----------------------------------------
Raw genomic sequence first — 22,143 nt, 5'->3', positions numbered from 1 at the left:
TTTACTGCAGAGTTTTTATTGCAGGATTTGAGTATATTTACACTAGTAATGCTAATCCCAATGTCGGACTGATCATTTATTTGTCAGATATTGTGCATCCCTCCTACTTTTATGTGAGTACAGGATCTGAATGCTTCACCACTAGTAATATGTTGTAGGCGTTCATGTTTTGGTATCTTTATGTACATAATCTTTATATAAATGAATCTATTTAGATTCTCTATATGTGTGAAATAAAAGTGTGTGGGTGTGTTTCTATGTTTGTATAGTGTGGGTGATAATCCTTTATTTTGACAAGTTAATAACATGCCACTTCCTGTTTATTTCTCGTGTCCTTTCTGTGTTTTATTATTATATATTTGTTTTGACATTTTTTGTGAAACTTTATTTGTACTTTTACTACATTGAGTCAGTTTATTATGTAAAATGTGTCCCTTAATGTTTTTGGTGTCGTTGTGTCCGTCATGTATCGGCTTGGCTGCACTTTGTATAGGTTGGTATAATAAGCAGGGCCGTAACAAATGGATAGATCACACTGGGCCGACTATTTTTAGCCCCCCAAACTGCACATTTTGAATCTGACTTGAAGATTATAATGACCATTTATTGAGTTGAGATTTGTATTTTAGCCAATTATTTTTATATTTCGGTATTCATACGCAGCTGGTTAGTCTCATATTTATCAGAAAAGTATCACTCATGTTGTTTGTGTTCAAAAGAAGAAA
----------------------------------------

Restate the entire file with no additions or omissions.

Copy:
Raw genomic sequence first — 22,143 nt, 5'->3', positions numbered from 1 at the left:
TTTACTGCAGAGTTTTTATTGCAGGATTTGAGTATATTTACACTAGTAATGCTAATCCCAATGTCGGACTGATCATTTATTTGTCAGATATTGTGCATCCCTCCTACTTTTATGTGAGTACAGGATCTGAATGCTTCACCACTAGTAATATGTTGTAGGCGTTCATGTTTTGGTATCTTTATGTACATAATCTTTATATAAATGAATCTATTTAGATTCTCTATATGTGTGAAATAAAAGTGTGTGGGTGTGTTTCTATGTTTGTATAGTGTGGGTGATAATCCTTTATTTTGACAAGTTAATAACATGCCACTTCCTGTTTATTTCTCGTGTCCTTTCTGTGTTTTATTATTATATATTTGTTTTGACATTTTTTGTGAAACTTTATTTGTACTTTTACTACATTGAGTCAGTTTATTATGTAAAATGTGTCCCTTAATGTTTTTGGTGTCGTTGTGTCCGTCATGTATCGGCTTGGCTGCACTTTGTATAGGTTGGTATAATAAGCAGGGCCGTAACAAATGGATAGATCACACTGGGCCGACTATTTTTAGCCCCCCAAACTGCACATTTTGAATCTGACTTGAAGATTATAATGACCATTTATTGAGTTGAGATTTGTATTTTAGCCAATTATTTTTATATTTCGGTATTCATACGCAGCTGGTTAGTCTCATATTTATCAGAAAAGTATCACTCATGTTGTTTGTGTTCAAAAGAAGAAA